But it isn’t nearly as commonplace to read about these innovations as the risks and dangers.

An obsession with darkness

Human society will always obsess with, and be fascinated by, the dark stories. The disasters and the horror made possible through the two-sided coin of human hubris and innovation. The boundary between success and failure is razor thin. In client conversations, we frequently must explain that good news is, by definition, not news. Two billion internet users today did not suffer depression, cyber-bullying, commit crimes or otherwise use the web for nefarious purposes — well, that’s a useless headline, isn’t it? (…although it’s an amazing fact IMHO; as are all the things they accomplished, in terms of making human connections, sourcing goods and services, sharing information, collaboration on projects, educational experiences and more.) And yes, it’s horrible that tens of millions did suffer from some or all of the other list; we mustn’t ever be unaware of that.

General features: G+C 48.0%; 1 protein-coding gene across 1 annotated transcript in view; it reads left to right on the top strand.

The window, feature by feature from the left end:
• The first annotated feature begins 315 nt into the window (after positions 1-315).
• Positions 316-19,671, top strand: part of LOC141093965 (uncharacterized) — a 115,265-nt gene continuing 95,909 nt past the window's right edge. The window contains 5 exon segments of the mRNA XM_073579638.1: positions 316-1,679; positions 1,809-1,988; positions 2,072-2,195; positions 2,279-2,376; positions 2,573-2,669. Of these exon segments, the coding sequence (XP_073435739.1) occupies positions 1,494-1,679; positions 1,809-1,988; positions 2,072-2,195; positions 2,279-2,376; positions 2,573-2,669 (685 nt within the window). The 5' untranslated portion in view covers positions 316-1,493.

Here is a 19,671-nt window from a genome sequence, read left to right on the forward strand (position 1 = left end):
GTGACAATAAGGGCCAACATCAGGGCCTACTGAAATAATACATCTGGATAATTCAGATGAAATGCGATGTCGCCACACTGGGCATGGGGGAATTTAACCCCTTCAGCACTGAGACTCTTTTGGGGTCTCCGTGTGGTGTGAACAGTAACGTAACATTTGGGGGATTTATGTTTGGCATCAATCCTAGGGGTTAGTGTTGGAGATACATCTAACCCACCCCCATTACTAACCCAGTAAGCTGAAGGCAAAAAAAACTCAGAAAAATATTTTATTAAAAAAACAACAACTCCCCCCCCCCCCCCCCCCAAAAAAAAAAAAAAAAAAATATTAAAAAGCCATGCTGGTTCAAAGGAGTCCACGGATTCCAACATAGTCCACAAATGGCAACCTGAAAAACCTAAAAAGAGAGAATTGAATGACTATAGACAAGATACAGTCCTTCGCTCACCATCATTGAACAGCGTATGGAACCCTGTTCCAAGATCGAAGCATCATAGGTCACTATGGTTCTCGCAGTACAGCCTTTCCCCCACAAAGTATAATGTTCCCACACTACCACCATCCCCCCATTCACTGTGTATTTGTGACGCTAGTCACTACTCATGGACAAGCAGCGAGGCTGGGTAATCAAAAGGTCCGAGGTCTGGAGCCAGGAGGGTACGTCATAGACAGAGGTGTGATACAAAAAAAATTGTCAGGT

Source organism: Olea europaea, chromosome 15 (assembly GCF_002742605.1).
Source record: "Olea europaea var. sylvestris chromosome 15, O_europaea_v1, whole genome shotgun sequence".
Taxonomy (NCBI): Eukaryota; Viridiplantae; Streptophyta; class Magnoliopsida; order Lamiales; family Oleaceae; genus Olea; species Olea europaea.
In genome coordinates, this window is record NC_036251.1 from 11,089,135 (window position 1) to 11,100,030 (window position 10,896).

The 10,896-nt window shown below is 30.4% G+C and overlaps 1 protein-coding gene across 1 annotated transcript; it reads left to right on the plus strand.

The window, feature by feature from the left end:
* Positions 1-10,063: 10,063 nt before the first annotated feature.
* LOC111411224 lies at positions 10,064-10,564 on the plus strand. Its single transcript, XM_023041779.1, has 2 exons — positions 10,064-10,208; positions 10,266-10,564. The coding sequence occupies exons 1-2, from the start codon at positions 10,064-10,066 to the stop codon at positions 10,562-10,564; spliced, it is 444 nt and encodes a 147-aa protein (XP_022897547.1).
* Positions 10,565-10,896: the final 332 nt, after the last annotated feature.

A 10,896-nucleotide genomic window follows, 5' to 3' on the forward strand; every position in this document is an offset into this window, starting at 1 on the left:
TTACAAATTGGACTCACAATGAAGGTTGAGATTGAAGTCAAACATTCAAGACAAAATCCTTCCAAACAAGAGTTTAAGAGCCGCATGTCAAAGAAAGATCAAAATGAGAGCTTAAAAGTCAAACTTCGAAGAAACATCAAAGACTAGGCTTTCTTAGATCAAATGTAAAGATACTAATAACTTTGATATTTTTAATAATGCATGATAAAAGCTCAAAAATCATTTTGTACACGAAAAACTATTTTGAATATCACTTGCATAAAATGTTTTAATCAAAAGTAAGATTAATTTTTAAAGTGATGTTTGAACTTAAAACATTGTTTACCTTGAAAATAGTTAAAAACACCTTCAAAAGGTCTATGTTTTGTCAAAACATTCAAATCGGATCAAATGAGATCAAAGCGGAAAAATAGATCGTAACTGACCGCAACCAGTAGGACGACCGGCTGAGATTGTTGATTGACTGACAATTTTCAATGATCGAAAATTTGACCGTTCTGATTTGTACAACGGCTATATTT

What value, nostalgia?

But things weren’t picture book perfect in any decade prior to the current one. In the 1950’s, women were subservient to men (ok, so we have a plus ça change problem there we really need to sort out), segregation was still a thing (this is getting a bit better), and cigarettes were good for you (think we’ve finally figured out this one). The 60’s and 70’s were rife with the same kinds of global wars we have today, and we saw a societal rebellion against the strict social mores of the 50’s with such heights of hedonistic excess that many still look back on the period with only the fuzziest of memories. The 80’s were peak season for class A drugs and some of the worst indulgences in the financial services sector we’ve ever seen (Wall Street was a docudrama, right?). The internet decades may have lots to answer for, but it’d take a very good historian to unequivocally state that they have been better or worse than those that have gone before.

“The invention of the ship was also the invention of the shipwreck.”

A colleague went to the current V&A exhibition, the Future Starts Here, which is built around the above quote from the French Cultural theorist Paul Virillio. I’d not heard of it, but it stands to reason; anything brings risk, and reward. Brings opportunity and danger.